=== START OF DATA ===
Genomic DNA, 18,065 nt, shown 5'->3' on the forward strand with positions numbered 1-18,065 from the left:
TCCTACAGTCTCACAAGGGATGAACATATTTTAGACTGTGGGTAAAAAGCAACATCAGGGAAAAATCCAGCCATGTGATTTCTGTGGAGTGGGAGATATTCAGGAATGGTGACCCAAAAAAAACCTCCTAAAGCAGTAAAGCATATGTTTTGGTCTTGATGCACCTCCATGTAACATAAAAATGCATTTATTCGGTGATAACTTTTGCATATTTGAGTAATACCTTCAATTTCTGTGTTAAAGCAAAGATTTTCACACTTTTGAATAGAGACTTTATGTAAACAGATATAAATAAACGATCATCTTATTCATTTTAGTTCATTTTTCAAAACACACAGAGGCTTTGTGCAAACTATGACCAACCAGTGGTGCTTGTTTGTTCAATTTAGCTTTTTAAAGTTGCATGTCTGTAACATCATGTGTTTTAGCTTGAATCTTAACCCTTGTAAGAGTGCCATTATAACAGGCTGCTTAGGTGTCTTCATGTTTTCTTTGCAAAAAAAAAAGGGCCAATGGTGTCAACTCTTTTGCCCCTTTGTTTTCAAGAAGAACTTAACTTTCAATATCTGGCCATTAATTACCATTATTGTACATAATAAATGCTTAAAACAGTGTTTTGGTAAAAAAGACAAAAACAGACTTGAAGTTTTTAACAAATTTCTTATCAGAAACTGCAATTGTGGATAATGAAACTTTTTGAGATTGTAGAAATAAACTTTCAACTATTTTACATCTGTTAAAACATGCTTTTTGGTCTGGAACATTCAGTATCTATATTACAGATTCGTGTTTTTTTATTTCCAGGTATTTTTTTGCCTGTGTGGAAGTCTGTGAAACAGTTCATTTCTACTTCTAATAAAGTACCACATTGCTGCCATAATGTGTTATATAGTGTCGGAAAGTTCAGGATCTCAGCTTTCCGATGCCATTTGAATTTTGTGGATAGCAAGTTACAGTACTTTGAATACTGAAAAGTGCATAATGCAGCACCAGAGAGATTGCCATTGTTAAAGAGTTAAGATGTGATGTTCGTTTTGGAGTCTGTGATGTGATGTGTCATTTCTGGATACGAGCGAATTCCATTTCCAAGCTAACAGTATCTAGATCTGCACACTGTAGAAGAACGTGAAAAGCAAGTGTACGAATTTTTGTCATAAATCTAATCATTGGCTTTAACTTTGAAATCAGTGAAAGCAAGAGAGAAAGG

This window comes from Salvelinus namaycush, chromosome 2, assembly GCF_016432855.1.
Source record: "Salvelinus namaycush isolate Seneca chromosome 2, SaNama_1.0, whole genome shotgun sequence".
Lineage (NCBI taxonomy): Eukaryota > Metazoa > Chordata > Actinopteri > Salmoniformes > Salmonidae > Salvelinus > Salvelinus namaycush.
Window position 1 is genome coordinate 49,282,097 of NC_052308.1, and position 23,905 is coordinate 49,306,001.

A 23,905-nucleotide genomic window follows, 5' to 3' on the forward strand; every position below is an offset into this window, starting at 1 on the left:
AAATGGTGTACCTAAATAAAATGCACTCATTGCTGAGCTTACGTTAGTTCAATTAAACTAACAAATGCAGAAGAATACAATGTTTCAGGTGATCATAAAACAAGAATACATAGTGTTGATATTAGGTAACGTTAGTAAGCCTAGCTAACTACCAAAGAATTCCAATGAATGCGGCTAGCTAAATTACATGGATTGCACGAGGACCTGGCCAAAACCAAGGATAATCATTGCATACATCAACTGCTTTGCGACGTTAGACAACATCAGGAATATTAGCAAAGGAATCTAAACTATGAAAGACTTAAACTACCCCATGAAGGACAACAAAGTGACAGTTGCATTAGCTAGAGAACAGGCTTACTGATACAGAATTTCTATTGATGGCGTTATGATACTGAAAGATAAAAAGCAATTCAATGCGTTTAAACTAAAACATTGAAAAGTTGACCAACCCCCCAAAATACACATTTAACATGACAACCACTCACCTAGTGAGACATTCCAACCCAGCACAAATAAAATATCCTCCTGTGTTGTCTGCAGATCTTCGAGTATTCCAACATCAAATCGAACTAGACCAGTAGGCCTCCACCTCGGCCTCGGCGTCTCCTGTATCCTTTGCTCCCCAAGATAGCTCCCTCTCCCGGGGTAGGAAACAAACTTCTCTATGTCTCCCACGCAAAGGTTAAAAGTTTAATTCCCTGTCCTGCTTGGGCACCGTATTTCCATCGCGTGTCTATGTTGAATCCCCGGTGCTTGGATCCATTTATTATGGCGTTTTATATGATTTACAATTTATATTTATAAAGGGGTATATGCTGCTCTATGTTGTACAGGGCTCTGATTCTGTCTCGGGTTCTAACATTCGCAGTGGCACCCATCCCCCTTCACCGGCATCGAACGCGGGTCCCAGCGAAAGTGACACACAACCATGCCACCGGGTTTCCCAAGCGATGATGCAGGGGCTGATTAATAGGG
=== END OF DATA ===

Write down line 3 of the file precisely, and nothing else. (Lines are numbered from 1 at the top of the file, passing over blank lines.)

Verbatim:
This window comes from Salvelinus namaycush, chromosome 2, assembly GCF_016432855.1.